Both warfarin and antiplatelet medications (eg, aspirin, clopidogrel) have established efficacy for prevention of primary and secondary ischemic events. Given different mechanisms of action, combining these agents holds the potential for additive and perhaps even synergistic reductions in thromboembolic morbidity and mortality. Conversely, for some patients, combination therapy may increase the risk of clinically significant hemorrhage.
The risks and benefits of warfarin and antiplatelet combination therapy (usually aspirin) have been evaluated previously. However, a precise estimate of the true bleeding risk associated with this practice remains difficult to determine for several reasons. Contrary to routine clinical practice, randomized controlled trials often exclude patients at high risk for bleeding, including elderly patients, patients with a history of hemorrhage or recent trauma and/or surgery, and patients with severe renal or hepatic dysfunction. Observational cohorts may be biased by underestimation of aspirin use due to its over-the-counter status and inconsistency of medical record documentation. Lower anticoagulation target ranges (international normalized ratio [INR] target ranges) than those used in clinical practice with warfarin monotherapy have been used in clinical trials evaluating combination therapy. Thus, standard clinical practice has not been validated by controlled studies. Finally, patient adherence has been shown to be greater in controlled studies when compared to that usually observed in clinical practice. This potentially results in unrealistic estimates of therapeutic INR control, a principal metric influencing the reported safety of oral anticoagulation therapy provided by Canadian Health&Care Mall.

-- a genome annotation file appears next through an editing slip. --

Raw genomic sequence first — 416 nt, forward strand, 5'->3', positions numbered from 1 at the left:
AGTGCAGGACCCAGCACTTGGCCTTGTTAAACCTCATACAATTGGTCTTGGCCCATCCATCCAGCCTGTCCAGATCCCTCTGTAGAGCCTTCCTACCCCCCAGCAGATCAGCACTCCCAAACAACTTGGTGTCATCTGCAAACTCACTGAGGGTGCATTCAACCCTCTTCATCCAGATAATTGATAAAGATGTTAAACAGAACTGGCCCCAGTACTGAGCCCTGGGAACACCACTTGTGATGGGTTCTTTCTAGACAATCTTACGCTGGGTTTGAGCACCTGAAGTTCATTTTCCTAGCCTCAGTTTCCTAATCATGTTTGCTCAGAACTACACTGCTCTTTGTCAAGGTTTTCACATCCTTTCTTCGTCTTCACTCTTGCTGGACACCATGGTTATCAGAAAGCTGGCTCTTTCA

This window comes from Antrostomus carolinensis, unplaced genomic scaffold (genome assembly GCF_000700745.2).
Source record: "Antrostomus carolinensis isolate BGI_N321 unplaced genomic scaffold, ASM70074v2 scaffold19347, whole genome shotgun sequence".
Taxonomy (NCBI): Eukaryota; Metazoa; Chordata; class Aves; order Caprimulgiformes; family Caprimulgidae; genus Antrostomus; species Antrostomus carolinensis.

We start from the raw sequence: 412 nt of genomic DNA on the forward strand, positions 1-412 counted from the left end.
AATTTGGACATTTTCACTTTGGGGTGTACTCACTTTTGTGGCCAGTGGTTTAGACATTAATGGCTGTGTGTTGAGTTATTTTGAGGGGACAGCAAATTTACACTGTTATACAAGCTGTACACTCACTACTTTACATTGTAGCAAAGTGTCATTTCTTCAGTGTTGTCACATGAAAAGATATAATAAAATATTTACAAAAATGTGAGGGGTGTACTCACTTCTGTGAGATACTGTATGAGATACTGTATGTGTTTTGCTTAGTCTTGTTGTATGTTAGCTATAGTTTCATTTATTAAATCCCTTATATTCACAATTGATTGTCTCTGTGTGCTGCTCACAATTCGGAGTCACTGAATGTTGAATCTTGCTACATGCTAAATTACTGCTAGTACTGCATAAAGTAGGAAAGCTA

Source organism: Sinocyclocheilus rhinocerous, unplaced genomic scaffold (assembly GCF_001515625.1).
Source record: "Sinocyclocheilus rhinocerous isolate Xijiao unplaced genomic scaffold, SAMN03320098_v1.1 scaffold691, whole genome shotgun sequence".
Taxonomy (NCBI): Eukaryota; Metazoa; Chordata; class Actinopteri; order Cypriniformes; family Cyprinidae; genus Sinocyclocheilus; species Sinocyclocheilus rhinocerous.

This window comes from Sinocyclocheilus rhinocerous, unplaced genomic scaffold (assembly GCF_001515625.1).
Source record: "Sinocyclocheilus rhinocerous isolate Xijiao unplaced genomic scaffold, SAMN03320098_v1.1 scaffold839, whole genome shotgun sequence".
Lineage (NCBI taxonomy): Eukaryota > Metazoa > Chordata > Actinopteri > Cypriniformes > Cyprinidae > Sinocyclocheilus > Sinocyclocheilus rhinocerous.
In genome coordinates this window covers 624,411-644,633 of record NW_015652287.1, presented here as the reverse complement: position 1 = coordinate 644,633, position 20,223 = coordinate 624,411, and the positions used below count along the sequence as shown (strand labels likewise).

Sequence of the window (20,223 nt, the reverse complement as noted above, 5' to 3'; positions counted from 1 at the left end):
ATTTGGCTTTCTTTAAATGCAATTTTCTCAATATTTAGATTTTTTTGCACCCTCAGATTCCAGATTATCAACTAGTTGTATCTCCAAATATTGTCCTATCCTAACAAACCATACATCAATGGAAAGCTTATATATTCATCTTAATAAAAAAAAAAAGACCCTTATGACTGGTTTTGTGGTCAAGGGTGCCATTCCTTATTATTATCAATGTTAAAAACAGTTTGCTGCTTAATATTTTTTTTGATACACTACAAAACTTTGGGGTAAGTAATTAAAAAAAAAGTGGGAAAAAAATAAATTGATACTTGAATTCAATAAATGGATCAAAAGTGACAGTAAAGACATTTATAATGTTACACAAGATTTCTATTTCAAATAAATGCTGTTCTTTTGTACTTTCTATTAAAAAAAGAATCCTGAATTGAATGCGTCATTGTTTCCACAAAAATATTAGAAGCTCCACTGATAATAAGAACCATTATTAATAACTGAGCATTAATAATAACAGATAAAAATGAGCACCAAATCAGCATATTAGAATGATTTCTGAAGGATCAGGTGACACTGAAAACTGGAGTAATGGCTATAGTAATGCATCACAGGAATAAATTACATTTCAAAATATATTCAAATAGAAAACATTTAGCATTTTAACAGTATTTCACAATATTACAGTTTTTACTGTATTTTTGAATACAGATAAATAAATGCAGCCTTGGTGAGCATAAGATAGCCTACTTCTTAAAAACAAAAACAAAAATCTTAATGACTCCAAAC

Current practice standards for patients with or at high risk for coronary artery disease (CAD) advocate the use of antiplatelet therapy—principally aspirin, 75 to 325 mg/d—for prevention of ischemic coronary events. In addition, evidence supports the use of antiplatelet therapy to prevent thrombosis following intracoronary stent implantation and to reduce the complications of peripheral arterial disease. Ad-justed-dose warfarin is an effective alternative for primary or secondary CAD prevention therapy but is used less than antiplatelet therapy due to safety concerns and difficulty associated with therapeutic management. Despite widespread clinical use, the appropriateness of warfarin and antiplatelet combination therapy is not well described in national consensus guidelines. The goals of this investigation were to quantify the prevalence of warfarin and antiplatelet (ie, aspirin, clopidogrel, dipyridamole, and/or dipyridamole/aspirin) combination therapy and to identify patient characteristics associated with combination therapy in a population of commercially insured patients.